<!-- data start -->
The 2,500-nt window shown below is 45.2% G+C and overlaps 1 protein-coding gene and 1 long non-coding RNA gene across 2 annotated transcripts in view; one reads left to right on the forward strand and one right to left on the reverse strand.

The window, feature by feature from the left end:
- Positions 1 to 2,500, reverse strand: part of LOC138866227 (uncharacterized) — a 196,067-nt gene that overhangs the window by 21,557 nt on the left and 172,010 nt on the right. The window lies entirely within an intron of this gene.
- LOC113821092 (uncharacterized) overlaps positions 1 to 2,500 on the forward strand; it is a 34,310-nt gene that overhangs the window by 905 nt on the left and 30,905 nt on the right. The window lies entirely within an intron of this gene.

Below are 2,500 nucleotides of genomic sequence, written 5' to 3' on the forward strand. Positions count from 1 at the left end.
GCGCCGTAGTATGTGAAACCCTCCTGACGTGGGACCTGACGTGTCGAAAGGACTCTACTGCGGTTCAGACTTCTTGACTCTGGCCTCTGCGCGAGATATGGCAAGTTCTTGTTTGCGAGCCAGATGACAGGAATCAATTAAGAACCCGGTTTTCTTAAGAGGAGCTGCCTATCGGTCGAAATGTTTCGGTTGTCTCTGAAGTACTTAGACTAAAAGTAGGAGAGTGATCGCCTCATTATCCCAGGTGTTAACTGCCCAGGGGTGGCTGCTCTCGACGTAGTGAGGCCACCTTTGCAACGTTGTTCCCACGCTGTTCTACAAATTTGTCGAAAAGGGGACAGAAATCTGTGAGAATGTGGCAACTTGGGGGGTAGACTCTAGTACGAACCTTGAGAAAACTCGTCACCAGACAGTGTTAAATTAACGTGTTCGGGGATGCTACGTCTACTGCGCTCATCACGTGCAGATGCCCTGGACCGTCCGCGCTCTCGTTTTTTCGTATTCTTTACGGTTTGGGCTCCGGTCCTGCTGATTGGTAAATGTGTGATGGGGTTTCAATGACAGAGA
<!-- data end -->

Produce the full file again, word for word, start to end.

The 2,500-nt window shown below is 45.2% G+C and overlaps 1 protein-coding gene and 1 long non-coding RNA gene across 2 annotated transcripts in view; one reads left to right on the forward strand and one right to left on the reverse strand.

The window, feature by feature from the left end:
- Positions 1 to 2,500, reverse strand: part of LOC138866227 (uncharacterized) — a 196,067-nt gene that overhangs the window by 21,557 nt on the left and 172,010 nt on the right. The window lies entirely within an intron of this gene.
- LOC113821092 (uncharacterized) overlaps positions 1 to 2,500 on the forward strand; it is a 34,310-nt gene that overhangs the window by 905 nt on the left and 30,905 nt on the right. The window lies entirely within an intron of this gene.

Below are 2,500 nucleotides of genomic sequence, written 5' to 3' on the forward strand. Positions count from 1 at the left end.
GCGCCGTAGTATGTGAAACCCTCCTGACGTGGGACCTGACGTGTCGAAAGGACTCTACTGCGGTTCAGACTTCTTGACTCTGGCCTCTGCGCGAGATATGGCAAGTTCTTGTTTGCGAGCCAGATGACAGGAATCAATTAAGAACCCGGTTTTCTTAAGAGGAGCTGCCTATCGGTCGAAATGTTTCGGTTGTCTCTGAAGTACTTAGACTAAAAGTAGGAGAGTGATCGCCTCATTATCCCAGGTGTTAACTGCCCAGGGGTGGCTGCTCTCGACGTAGTGAGGCCACCTTTGCAACGTTGTTCCCACGCTGTTCTACAAATTTGTCGAAAAGGGGACAGAAATCTGTGAGAATGTGGCAACTTGGGGGGTAGACTCTAGTACGAACCTTGAGAAAACTCGTCACCAGACAGTGTTAAATTAACGTGTTCGGGGATGCTACGTCTACTGCGCTCATCACGTGCAGATGCCCTGGACCGTCCGCGCTCTCGTTTTTTCGTATTCTTTACGGTTTGGGCTCCGGTCCTGCTGATTGGTAAATGTGTGATGGGGTTTCAATGACAGAGA